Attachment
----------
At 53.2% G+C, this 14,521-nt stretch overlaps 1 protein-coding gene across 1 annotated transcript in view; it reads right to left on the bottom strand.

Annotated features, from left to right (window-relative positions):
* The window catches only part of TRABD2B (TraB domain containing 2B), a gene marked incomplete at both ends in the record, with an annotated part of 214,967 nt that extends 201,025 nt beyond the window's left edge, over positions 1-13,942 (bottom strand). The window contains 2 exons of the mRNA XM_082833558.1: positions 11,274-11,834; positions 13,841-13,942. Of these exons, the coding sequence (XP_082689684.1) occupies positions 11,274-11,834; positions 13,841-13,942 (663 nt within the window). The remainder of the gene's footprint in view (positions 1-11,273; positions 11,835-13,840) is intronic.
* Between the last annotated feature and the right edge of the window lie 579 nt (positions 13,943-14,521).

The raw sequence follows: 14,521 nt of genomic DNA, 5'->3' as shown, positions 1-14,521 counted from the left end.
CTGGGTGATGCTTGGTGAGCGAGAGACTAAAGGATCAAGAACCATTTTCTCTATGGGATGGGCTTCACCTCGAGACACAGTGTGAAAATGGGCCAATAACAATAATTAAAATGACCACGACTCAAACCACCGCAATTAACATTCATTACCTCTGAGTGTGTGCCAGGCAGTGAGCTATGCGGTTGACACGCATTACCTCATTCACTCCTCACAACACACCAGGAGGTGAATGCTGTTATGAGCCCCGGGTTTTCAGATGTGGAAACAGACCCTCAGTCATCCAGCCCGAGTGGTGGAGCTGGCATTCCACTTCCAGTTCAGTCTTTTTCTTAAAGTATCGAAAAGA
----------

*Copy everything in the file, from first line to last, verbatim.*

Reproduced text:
At 53.2% G+C, this 14,521-nt stretch overlaps 1 protein-coding gene across 1 annotated transcript in view; it reads right to left on the bottom strand.

Annotated features, from left to right (window-relative positions):
* The window catches only part of TRABD2B (TraB domain containing 2B), a gene marked incomplete at both ends in the record, with an annotated part of 214,967 nt that extends 201,025 nt beyond the window's left edge, over positions 1-13,942 (bottom strand). The window contains 2 exons of the mRNA XM_082833558.1: positions 11,274-11,834; positions 13,841-13,942. Of these exons, the coding sequence (XP_082689684.1) occupies positions 11,274-11,834; positions 13,841-13,942 (663 nt within the window). The remainder of the gene's footprint in view (positions 1-11,273; positions 11,835-13,840) is intronic.
* Between the last annotated feature and the right edge of the window lie 579 nt (positions 13,943-14,521).

The raw sequence follows: 14,521 nt of genomic DNA, 5'->3' as shown, positions 1-14,521 counted from the left end.
CTGGGTGATGCTTGGTGAGCGAGAGACTAAAGGATCAAGAACCATTTTCTCTATGGGATGGGCTTCACCTCGAGACACAGTGTGAAAATGGGCCAATAACAATAATTAAAATGACCACGACTCAAACCACCGCAATTAACATTCATTACCTCTGAGTGTGTGCCAGGCAGTGAGCTATGCGGTTGACACGCATTACCTCATTCACTCCTCACAACACACCAGGAGGTGAATGCTGTTATGAGCCCCGGGTTTTCAGATGTGGAAACAGACCCTCAGTCATCCAGCCCGAGTGGTGGAGCTGGCATTCCACTTCCAGTTCAGTCTTTTTCTTAAAGTATCGAAAAGA